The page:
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Nuclear ban monitoring expands since N.Korea test

VIENNA (Reuters) - Nuclear test-ban monitoring has expanded its global reach since last year when North Korea detonated an atomic device, a senior international official said on Tuesday.

The reclusive Stalinist state marked the first anniversary of the test as “a great miracle” for all Koreans. The detonation sparked worldwide alarm and a North Korean deal with five powers to disable nuclear facilities in exchange for major energy aid.

Around 20 seismic stations set up under the Comprehensive Nuclear Test Ban Treaty (CNTBT) detected the North Korean blast, and a station in northern Canada equipped with special radionuclide noble gas-monitoring technology verified its nuclear nature.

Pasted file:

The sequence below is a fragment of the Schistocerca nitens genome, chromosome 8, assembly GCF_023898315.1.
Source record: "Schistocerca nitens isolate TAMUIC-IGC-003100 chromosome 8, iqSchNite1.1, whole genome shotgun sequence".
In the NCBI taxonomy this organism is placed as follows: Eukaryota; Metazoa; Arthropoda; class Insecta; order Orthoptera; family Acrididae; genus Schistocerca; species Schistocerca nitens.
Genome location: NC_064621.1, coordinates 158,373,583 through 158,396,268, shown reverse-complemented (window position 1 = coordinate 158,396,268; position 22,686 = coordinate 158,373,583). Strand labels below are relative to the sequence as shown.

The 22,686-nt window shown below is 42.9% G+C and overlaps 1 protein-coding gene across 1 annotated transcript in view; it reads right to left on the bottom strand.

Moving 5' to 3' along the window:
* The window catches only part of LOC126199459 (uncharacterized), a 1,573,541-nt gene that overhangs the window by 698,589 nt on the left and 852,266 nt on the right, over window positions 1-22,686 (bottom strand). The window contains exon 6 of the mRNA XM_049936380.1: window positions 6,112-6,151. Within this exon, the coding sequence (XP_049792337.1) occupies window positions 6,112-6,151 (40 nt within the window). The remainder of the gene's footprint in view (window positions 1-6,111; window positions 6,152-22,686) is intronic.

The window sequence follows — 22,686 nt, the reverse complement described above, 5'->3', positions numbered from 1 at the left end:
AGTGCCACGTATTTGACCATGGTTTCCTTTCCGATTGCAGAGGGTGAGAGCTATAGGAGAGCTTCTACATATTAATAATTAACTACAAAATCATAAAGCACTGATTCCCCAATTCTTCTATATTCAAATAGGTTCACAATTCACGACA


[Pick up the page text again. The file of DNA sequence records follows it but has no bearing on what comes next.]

“Although completed only partially and operating in test mode, the system proved its worth and its future potential,” the executive secretary of the Vienna-based CTBT organization said in a statement.

“The North Korean test, as disconcerting as it was, turned out to be a validation of the verification system. This bodes well for the CTBT’s verifiability,” Tibor Toth said.

The number of stations able to pinpoint nuclear test blasts underground, undersea or in the air had since grown by almost 20 percent to 213, with an overall goal of 337.

“(The test) refocused the attention of the international community on the relevance of the CTBT as a key disarmament and non-proliferation instrument,” said Toth.

However, the 1996 treaty has not yet taken legal force.

While the accord has been ratified by 140 countries in all, 10 more with nuclear capabilities -- including the United States and China -- must follow suit to transform the CTBT from an informal moratorium into a binding document.